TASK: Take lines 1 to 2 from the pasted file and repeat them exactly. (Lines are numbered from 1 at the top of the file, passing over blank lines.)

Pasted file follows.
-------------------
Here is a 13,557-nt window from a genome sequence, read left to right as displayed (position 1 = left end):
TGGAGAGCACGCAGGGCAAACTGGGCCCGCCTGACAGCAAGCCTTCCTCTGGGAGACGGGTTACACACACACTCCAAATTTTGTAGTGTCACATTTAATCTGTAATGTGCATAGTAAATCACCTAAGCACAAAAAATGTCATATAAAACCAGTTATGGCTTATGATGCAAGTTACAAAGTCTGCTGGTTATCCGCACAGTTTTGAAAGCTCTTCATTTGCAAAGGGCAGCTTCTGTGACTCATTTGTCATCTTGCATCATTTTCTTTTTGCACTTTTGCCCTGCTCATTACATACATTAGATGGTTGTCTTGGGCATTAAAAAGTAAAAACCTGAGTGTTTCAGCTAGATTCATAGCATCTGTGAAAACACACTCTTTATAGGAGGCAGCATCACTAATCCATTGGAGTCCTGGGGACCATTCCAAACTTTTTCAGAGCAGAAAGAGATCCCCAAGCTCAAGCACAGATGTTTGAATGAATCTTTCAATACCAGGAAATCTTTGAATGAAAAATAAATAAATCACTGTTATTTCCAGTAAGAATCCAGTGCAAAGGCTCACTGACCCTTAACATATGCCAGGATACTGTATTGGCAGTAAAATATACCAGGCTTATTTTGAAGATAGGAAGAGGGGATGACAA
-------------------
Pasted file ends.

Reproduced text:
Here is a 13,557-nt window from a genome sequence, read left to right as displayed (position 1 = left end):
TGGAGAGCACGCAGGGCAAACTGGGCCCGCCTGACAGCAAGCCTTCCTCTGGGAGACGGGTTACACACACACTCCAAATTTTGTAGTGTCACATTTAATCTGTAATGTGCATAGTAAATCACCTAAGCACAAAAAATGTCATATAAAACCAGTTATGGCTTATGATGCAAGTTACAAAGTCTGCTGGTTATCCGCACAGTTTTGAAAGCTCTTCATTTGCAAAGGGCAGCTTCTGTGACTCATTTGTCATCTTGCATCATTTTCTTTTTGCACTTTTGCCCTGCTCATTACATACATTAGATGGTTGTCTTGGGCATTAAAAAGTAAAAACCTGAGTGTTTCAGCTAGATTCATAGCATCTGTGAAAACACACTCTTTATAGGAGGCAGCATCACTAATCCATTGGAGTCCTGGGGACCATTCCAAACTTTTTCAGAGCAGAAAGAGATCCCCAAGCTCAAGCACAGATGTTTGAATGAATCTTTCAATACCAGGAAATCTTTGAATGAAAAATAAATAAATCACTGTTATTTCCAGTAAGAATCCAGTGCAAAGGCTCACTGACCCTTAACATATGCCAGGATACTGTATTGGCAGTAAAATATACCAGGCTTATTTTGAAGATAGGAAGAGGGGATGACAA